bims-ciryme Biomed News
on Circadian rhythms and metabolism
Issue of 2019‒07‒07
one paper selected by
Gabriela Da Silva Xavier
University of Birmingham

  1. Endocrinology. 2019 Jul 05. pii: en.2018-00935. [Epub ahead of print]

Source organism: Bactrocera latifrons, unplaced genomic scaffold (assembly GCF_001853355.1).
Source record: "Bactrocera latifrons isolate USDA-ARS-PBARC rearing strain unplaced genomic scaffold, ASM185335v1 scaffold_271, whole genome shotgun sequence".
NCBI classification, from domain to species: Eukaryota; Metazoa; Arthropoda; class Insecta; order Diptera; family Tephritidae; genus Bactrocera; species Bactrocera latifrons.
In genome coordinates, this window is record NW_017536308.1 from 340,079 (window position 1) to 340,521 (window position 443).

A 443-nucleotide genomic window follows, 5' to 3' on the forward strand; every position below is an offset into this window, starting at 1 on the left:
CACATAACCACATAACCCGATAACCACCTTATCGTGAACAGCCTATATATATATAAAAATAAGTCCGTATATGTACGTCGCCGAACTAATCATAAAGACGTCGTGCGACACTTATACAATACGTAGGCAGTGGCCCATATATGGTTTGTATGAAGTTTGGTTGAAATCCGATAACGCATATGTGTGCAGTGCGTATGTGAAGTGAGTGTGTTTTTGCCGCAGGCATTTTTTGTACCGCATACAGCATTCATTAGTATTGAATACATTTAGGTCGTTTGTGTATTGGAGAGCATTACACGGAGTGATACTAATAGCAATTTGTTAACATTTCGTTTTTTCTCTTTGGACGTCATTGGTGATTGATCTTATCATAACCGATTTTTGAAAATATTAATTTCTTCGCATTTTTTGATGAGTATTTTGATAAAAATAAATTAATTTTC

Recent evidence suggests that the circadian timing system plays a role in energy and glucose homeostasis, and disruptions to this system are a risk factor for the development of metabolic disorders. We exposed animals to a constantly shifting lighting environment comprised of a 6-hour advance, occurring every 6 days, to chronically disrupt their circadian timing system. This treatment caused a gradual increase in body weight of 12 ± 2% after 12 phase shifts compared with a 6 ± 1% increase in mice under control lighting conditions. Additionally, following the 5th phase shift, light cycle-disrupted animals showed a reversal in their diurnal pattern of energy homeostasis and locomotor activity followed by a subsequent loss of this rhythm. To investigate potential molecular mechanisms mediating these metabolic alterations, we assessed central leptin and insulin sensitivity. We discovered that light cycle-disrupted mice had a decrease in central leptin signalling, as indicated by a reduction in the number of phosphorylated STAT3 immunoreactive cells in the arcuate nucleus of the hypothalamus. Furthermore, light cycle-disrupted animals exhibited a marked increase in fasting blood glucose (269.4 ± 21.1 mg/dl), compared with controls (108.8 ± 21.3 mg/dl). This dramatic increase in fasting glucose levels was not associated with an increase in insulin levels suggesting impairments in pancreatic insulin release. Peripheral hyperglycaemia was accompanied by central alterations in insulin signalling at the level of pAkt and IRS1, suggesting that light cycle-disruption alters central insulin signalling. These results provide mechanistic insights into the association between light cycle-disruption and metabolic disease.